The Program in Journalism’s undergraduate certificate program seeks to integrate journalism courses within the University by building a vibrant, interdisciplinary community of students, professors, and practitioners. Journalism certificate students will learn the practice of reporting and verification and the art of crafting compelling non-fiction narratives in a variety of media. The program offers students continuity of instruction, advising on fieldwork, and a capstone experience of presenting their work.
Important deadlines for students interested in pursuing a certificate from the Program in Journalism:
—The deadline for current seniors (Class of 2021) to apply for the certificate in journalism was January 31, 2020. (Each senior seeking a certificate must present an original work of journalism to their peers and distinguished journalists at a colloquium held during Reading Period. The work must be based on field reporting or reflect on the challenges facing modern journalism.)
—The deadline for current juniors (Class of 2022) to apply for the certificate in journalism is January 31, 2021.
—Current sophomores (Class of 2023) may apply for the certificate in journalism at any point prior to the spring semester of their junior year.
Admission to the Program
The Program in Journalism’s undergraduate certificate program is open to students of all concentrations.
Students may apply for the certificate after having completed one journalism course with a grade of B or above. Students normally apply during the spring semester of their sophomore year, but no later than the fall semester of their junior year.
To obtain the certificate, students must complete three requirements: coursework, an approved fieldwork experience, and participation in a required senior colloquium.
Students must complete at least five courses, with a grade of B or above (no PDF), including:
—At least one gateway course (200-level) selected from the list below.
-JRN 240/CWR 240 Creative Non-Fiction (LA) This is a course in factual writing and what has become known as literary non-fiction, emphasizing writing assignments and readings of leading work in the genre.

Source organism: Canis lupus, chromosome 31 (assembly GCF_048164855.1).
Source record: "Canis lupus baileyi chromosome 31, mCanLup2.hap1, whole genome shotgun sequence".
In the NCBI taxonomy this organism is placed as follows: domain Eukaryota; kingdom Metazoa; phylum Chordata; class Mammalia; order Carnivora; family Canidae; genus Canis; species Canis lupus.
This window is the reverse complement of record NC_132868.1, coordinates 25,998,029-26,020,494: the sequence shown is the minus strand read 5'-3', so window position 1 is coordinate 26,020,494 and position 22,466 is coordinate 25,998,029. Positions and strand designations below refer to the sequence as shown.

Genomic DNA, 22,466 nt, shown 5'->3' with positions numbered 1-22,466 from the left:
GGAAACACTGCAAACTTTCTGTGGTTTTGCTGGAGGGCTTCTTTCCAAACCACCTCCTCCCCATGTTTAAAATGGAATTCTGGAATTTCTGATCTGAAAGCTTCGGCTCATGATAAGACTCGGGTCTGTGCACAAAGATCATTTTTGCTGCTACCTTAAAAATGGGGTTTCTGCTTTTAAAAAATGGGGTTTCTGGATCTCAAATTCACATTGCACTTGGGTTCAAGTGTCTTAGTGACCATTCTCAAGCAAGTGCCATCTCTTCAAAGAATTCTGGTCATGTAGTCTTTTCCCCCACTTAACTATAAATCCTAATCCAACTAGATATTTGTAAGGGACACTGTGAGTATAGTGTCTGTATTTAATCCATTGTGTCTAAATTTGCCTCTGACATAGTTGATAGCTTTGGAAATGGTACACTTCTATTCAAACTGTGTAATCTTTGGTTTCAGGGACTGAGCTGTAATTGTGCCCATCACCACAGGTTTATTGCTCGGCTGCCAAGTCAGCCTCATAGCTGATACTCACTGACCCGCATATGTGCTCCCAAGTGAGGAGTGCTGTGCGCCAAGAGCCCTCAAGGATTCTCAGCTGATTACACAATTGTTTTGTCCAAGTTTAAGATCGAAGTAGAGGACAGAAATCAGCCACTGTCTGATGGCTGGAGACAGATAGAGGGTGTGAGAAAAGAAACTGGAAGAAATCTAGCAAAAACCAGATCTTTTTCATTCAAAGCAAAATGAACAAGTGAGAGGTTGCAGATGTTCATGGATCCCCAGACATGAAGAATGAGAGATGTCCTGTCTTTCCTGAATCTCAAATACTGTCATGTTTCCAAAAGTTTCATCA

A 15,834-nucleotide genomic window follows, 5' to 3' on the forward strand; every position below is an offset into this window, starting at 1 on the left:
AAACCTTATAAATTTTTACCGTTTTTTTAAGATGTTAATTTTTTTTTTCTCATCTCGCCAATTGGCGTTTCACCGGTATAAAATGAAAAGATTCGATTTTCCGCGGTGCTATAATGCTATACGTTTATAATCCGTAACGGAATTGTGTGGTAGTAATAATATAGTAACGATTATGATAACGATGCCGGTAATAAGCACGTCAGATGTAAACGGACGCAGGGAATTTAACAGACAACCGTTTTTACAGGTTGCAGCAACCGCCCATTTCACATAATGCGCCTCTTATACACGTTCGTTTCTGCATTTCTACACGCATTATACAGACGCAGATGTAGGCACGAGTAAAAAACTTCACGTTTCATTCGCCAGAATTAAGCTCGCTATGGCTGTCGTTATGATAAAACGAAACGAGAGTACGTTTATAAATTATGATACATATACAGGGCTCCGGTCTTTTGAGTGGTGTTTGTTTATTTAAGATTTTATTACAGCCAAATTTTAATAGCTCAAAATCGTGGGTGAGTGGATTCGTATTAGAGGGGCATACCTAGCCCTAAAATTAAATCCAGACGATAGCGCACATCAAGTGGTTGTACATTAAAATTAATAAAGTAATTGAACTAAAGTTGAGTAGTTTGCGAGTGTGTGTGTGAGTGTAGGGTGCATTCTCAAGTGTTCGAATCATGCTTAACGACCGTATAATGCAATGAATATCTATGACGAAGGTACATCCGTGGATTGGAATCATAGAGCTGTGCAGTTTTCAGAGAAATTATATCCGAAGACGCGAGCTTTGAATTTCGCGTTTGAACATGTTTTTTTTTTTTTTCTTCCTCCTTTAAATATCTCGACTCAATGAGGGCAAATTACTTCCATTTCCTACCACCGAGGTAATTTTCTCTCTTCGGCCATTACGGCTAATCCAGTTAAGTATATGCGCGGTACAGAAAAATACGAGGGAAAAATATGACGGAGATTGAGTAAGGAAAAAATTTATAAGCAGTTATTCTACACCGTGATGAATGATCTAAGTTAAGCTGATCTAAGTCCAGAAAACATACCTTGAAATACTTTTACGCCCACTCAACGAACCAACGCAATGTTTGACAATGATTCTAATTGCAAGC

-JRN 260 The Media in America (SA) This seminar explores the challenges and opportunities that today’s rapidly evolving media landscape presents to freedom of the press, and to the democracy that the media serve. Discussion focuses on where news comes from and how citizens can best assess the credibility of individual news reports.
-JRN 280 The Literature of Fact (LA) Students in this course strive to identify and emulate the best writing in a variety of journalistic genres, from news analysis to arts criticism to foreign correspondence.
Gateway courses focus on the ethics of journalism, media literacy, and fact-based reporting, developing a common vocabulary and methodology including interviewing, storytelling, and verification skills. Courses are writing-intensive, as students are required to “do journalism”–to report, write, workshop, and revise.
—At least two additional courses with a primary designation of JRN, at the 300- or 400-level.
These courses are taught by distinguished, practicing journalists. Some seats will be reserved for certificate students.
—At least two journalism-related courses with a grade of B or above (no PDF), each of which must be approved by the program director to fulfill this requirement, unless they are courses that are cross-listed with JRN, in which case they automatically count toward this requirement.
2. Fieldwork Experience
Students must participate in sustained journalistic activity for a minimum of six weeks—doing work that involves reporting, interviewing, researching, writing, copy editing, web design, photography, videography, etc.—contributing to factual news stories outside the classroom and/or beyond the University. Examples include interning at a major news organization, working for approved student journalism organizations, undertaking an independent reporting and writing project advised by a Princeton journalism instructor, or successfully completing a summer journalism seminar abroad. To fulfill this requirement, fieldwork experiences must be approved by the program director.
3. Senior Colloquium
Students must produce an original piece of fact-based journalism based on field reporting or exploring the challenges facing modern journalists and, near the end of their senior year, present this work to peers and a jury of current and former Princeton journalism instructors at an interdisciplinary year-end colloquium.
Students normally apply for the certificate in journalism during the spring semester of their sophomore year, if they have completed one journalism course with a grade of B or above. Students should apply no later than the fall semester of their junior year. Applying early may make students eligible for reserved seats in select journalism seminars.